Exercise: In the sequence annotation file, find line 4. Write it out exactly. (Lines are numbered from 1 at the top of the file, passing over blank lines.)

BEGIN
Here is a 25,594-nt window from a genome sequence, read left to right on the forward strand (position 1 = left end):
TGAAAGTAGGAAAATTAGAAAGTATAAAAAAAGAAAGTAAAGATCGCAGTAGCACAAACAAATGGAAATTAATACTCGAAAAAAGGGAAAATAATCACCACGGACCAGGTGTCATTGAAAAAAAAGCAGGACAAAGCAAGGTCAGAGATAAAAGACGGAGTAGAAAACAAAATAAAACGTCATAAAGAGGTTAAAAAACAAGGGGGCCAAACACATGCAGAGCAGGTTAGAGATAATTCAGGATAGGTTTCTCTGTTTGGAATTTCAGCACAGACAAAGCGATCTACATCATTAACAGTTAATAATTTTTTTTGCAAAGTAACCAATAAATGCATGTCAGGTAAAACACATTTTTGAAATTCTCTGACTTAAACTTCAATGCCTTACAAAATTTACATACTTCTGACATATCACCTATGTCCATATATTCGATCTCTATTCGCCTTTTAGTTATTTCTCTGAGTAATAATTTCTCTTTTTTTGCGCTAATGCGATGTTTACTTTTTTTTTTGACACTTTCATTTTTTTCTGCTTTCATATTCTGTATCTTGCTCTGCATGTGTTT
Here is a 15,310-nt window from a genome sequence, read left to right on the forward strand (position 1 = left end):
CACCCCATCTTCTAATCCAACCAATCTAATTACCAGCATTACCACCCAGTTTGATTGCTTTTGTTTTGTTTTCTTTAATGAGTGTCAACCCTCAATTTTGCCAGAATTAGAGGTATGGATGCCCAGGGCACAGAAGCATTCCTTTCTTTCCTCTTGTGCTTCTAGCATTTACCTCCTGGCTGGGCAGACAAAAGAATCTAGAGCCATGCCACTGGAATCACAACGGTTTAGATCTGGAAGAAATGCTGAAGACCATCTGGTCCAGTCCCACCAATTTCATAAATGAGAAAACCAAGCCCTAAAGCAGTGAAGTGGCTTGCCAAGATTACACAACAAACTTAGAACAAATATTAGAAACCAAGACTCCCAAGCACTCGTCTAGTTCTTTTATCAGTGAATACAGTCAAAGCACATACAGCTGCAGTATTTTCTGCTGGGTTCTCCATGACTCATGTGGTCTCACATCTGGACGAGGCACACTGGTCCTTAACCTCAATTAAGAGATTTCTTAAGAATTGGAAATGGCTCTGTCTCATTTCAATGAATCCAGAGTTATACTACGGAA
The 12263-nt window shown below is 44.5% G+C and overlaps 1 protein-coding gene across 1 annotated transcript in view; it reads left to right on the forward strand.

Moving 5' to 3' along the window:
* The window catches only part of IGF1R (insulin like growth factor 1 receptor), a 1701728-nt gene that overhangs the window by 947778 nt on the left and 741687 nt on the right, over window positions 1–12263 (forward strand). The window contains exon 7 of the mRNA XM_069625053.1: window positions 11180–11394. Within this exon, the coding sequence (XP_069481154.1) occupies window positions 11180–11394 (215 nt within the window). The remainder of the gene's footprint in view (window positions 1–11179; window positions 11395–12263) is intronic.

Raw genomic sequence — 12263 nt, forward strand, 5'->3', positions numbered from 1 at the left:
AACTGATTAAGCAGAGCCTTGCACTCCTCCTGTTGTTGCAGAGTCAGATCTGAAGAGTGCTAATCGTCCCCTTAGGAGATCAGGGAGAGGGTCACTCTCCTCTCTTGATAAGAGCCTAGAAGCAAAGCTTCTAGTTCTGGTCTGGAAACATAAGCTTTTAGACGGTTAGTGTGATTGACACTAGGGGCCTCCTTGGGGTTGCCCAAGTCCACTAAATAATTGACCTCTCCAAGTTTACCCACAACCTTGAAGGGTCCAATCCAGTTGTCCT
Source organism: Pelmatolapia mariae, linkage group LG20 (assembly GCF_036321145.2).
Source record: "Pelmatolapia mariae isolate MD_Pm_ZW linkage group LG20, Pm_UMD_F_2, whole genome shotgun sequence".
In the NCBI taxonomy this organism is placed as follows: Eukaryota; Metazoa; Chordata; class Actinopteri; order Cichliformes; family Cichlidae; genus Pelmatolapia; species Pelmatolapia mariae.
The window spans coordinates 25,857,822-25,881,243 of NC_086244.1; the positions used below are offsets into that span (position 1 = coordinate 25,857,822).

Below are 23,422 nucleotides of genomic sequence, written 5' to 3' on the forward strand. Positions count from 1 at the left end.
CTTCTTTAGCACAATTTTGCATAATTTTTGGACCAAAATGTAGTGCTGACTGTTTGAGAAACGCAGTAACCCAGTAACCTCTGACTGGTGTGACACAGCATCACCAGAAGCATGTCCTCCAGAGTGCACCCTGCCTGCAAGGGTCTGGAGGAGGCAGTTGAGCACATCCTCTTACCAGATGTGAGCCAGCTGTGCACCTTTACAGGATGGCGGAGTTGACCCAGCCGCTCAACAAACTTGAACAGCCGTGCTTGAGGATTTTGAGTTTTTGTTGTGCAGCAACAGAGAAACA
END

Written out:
CACCCCATCTTCTAATCCAACCAATCTAATTACCAGCATTACCACCCAGTTTGATTGCTTTTGTTTTGTTTTCTTTAATGAGTGTCAACCCTCAATTTTGCCAGAATTAGAGGTATGGATGCCCAGGGCACAGAAGCATTCCTTTCTTTCCTCTTGTGCTTCTAGCATTTACCTCCTGGCTGGGCAGACAAAAGAATCTAGAGCCATGCCACTGGAATCACAACGGTTTAGATCTGGAAGAAATGCTGAAGACCATCTGGTCCAGTCCCACCAATTTCATAAATGAGAAAACCAAGCCCTAAAGCAGTGAAGTGGCTTGCCAAGATTACACAACAAACTTAGAACAAATATTAGAAACCAAGACTCCCAAGCACTCGTCTAGTTCTTTTATCAGTGAATACAGTCAAAGCACATACAGCTGCAGTATTTTCTGCTGGGTTCTCCATGACTCATGTGGTCTCACATCTGGACGAGGCACACTGGTCCTTAACCTCAATTAAGAGATTTCTTAAGAATTGGAAATGGCTCTGTCTCATTTCAATGAATCCAGAGTTATACTACGGAA